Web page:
By Vishnu Makhijani
New Delhi, Dec 28 | The Gajapati empire (1434-1568) reigned for over a century in a vast swathe stretching from the Hoogly to the Cauvery rivers and encompassing all of present day Odisha and large parts of Madhya Pradesh, Jharkhand and Andhra Pradesh – its rulers practicing “an innovative experiment in statecraft”.
Its downfall began with the advent of the Afghans and the Marathas, followed by the British. Today, the once mighty empire is personified by a titular king without a kingdom but who is the guardian of the Jagannath temple and is venerated as ‘Chalanti Vishnu’, the living embodiment of Lord Vishnu, one of the Hindu trinity.
Gajapati in Sanskrit translates into “ruler of elephants” but today’s titular head, Dibyasingha Deb, popularly known as the “Ruler of Puri”, doesn’t own a single pachyderm but is still central to the ten-century-old rituals at the Jagannath Temple because of which “he enjoys great reverence and respect”, says bibliophile, travel enthusiast and former IRS officer Ashok Kumar Bal, who has brought alive a bygone era in “Gajapati – A King Without A Kingdom” (Konark), which he describes as the “outcome of a passionate interest in the subject”.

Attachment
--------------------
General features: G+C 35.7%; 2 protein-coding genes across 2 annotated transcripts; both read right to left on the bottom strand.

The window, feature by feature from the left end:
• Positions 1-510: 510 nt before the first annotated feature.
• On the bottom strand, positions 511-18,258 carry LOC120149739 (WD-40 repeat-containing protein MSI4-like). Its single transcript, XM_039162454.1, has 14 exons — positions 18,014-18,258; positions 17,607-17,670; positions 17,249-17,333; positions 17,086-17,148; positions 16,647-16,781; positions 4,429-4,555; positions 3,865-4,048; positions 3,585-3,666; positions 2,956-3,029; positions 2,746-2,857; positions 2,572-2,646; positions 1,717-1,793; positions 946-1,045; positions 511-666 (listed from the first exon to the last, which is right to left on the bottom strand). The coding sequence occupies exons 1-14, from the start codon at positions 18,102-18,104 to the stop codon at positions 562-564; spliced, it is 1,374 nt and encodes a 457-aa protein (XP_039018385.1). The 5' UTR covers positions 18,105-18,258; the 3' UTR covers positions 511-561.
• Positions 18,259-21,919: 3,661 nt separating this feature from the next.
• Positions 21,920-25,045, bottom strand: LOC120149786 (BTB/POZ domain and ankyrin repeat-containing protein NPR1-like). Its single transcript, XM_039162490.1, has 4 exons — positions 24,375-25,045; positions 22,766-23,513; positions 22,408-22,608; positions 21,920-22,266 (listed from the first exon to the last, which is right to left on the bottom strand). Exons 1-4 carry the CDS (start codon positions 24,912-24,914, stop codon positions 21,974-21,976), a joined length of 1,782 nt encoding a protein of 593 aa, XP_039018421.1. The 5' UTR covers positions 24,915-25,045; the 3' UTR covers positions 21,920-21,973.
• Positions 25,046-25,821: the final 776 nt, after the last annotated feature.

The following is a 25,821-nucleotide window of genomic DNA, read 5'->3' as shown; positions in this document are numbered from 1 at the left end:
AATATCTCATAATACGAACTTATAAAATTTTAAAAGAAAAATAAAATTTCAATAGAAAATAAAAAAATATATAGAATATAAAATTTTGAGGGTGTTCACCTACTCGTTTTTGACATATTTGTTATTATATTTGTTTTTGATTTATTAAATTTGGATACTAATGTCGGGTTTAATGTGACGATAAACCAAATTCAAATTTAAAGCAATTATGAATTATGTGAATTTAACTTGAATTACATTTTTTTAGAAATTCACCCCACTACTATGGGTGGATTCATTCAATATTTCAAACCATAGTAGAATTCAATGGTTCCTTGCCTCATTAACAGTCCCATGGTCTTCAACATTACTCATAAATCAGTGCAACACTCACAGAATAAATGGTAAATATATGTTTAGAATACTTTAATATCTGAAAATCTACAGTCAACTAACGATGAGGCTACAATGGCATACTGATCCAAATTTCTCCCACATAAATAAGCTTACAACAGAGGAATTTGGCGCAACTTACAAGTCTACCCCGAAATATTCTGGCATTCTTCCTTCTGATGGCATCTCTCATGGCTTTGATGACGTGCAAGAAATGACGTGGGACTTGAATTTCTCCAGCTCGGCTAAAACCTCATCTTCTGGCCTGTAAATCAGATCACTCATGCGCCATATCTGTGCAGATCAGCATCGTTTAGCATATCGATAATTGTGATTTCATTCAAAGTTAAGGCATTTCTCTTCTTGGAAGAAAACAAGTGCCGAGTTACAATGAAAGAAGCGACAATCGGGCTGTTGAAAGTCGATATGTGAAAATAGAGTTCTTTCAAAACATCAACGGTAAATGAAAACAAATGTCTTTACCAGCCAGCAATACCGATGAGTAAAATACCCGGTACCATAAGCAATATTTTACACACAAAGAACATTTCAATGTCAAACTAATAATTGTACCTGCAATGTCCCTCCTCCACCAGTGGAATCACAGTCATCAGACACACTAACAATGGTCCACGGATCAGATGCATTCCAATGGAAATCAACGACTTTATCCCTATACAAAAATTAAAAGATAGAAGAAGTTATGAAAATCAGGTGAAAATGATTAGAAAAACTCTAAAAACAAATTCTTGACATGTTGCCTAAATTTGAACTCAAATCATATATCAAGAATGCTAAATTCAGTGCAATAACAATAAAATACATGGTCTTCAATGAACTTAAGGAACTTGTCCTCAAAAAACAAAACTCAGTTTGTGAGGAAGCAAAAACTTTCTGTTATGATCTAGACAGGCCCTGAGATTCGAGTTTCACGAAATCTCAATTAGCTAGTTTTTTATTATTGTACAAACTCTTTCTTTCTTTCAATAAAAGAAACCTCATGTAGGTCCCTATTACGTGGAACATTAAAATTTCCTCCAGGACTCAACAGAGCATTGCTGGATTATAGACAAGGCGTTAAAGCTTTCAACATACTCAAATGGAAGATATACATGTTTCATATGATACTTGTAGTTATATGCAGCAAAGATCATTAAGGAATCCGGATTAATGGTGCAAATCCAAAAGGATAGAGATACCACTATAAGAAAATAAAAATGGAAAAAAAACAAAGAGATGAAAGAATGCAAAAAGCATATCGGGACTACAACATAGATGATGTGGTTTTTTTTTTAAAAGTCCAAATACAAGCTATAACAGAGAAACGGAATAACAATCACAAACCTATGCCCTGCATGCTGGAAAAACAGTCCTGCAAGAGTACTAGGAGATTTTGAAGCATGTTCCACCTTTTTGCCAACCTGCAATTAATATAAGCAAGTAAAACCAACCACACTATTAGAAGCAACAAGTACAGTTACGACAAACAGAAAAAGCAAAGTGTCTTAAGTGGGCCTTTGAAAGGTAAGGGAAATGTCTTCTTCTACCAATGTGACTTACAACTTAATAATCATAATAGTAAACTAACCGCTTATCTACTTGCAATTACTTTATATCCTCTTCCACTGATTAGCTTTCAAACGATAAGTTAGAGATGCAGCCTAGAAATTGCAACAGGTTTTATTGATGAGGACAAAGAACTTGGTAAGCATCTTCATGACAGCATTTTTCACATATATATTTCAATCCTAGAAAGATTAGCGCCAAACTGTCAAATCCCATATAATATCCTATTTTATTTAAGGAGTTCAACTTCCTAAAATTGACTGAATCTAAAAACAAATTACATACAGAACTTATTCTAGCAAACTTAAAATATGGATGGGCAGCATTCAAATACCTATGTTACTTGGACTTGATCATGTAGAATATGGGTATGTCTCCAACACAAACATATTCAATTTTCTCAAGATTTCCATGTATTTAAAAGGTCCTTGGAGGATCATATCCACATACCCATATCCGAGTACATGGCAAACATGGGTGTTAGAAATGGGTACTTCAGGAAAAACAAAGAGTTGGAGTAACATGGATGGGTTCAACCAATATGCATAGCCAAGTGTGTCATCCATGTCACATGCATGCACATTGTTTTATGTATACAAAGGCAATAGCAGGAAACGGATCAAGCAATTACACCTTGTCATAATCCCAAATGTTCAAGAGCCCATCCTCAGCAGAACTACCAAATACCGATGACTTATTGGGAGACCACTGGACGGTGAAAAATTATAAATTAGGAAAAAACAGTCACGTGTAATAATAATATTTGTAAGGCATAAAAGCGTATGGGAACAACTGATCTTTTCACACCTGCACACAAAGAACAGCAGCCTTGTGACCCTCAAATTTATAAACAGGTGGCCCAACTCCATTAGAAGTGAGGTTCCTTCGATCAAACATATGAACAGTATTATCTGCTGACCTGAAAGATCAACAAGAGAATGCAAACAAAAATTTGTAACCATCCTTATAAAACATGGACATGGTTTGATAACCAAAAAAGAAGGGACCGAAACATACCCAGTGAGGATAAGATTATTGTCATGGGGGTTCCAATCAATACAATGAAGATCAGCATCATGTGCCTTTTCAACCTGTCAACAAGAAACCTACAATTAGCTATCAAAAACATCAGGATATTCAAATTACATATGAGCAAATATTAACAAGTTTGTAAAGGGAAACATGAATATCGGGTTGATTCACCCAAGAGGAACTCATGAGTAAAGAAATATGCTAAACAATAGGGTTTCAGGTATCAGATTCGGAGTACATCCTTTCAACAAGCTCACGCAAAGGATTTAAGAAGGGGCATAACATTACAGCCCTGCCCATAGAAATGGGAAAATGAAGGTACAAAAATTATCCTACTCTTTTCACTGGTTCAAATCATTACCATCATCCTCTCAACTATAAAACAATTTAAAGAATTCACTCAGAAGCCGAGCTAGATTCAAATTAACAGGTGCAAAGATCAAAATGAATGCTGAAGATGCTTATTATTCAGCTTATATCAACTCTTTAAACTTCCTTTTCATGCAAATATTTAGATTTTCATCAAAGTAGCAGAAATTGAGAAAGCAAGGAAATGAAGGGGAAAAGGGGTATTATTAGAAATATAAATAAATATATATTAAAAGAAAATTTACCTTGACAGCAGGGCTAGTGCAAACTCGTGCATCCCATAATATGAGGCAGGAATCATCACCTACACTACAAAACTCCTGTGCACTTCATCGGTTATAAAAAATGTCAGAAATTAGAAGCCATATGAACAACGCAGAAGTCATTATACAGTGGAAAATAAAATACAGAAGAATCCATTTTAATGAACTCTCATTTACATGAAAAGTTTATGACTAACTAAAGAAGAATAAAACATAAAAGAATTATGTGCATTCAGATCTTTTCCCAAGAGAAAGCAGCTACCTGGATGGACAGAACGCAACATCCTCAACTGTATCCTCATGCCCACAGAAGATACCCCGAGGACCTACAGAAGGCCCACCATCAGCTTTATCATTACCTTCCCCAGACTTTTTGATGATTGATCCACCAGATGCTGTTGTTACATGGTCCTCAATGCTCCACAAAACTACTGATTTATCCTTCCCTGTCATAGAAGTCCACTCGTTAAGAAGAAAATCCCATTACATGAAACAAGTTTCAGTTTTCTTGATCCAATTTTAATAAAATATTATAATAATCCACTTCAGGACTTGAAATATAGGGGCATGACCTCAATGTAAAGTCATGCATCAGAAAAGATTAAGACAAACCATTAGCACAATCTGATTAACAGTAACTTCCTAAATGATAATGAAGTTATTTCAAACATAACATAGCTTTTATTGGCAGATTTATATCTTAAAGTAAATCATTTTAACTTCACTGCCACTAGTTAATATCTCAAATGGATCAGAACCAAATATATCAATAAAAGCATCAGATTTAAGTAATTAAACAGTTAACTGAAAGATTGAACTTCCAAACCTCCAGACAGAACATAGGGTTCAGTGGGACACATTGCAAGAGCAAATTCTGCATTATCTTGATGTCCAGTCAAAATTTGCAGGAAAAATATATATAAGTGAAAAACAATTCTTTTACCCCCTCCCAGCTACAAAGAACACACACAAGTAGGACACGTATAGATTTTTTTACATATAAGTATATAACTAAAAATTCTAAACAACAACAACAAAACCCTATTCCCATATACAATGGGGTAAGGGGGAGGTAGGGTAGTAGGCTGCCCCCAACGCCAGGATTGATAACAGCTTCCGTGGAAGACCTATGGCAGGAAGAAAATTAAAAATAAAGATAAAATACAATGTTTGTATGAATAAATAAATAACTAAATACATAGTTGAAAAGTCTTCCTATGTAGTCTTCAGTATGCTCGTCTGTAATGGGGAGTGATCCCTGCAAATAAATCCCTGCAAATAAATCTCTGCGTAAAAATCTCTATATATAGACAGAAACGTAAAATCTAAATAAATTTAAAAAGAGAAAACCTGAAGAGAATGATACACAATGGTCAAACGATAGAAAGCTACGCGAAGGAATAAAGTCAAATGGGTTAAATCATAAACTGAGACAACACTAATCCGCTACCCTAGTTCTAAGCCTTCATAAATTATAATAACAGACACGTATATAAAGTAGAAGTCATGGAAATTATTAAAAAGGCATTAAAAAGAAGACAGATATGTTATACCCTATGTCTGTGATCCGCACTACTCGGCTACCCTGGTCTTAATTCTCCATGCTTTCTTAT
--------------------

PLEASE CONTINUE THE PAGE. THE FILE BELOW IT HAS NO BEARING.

Gajapati “is of seminal significance in Odisha and as an idea, a personality and an institution has been a matter of great interest for me. I realized that the institution required wider public attention as it is an important regional dimension whose history, tradition and heritage is quite rich and enlightening”, Bal told IANS in an interview.
“Often, in our curriculum-based history of India, such rich local histories are lost sight of. It is also significant to mention that Gajapati kings have always held Lord Jagannath as the supreme sovereign and the king as the Lord’s ‘adyasevak’ (principal servitor), demonstrating an age-old ritual association between the royalty and the Lord. This underlines a living philosophy of surrender and subordination, an innovative experiment in statecraft,” Bal added.
Considerable research went into the 440-page book, whose cover, quite appropriately, is an symbolic image of the Gajapati of Puri performing the “chherapanhara” (sweeping the chariots with a broom) ritual during the annual Rath Yatra.
“The literature on the subject is scanty and scattered. I did extensive research to collect, compile and collate various references from varied sources. A lot of records were examined from State and Central Archives. The Odisha State Museum has an excellent collection, published and unpublished, of records, books and documents. With the help of the Librarian and the Curator I got access to many old Sanskrit records, archeological inscriptions and research papers and old books,” Bal said.
The Odisha government’s Harekrushna Mahatab Library helped with access to many references on the subject as did the Kedar Nath Gabeshana Kendra, a veritable source of rare books and documents.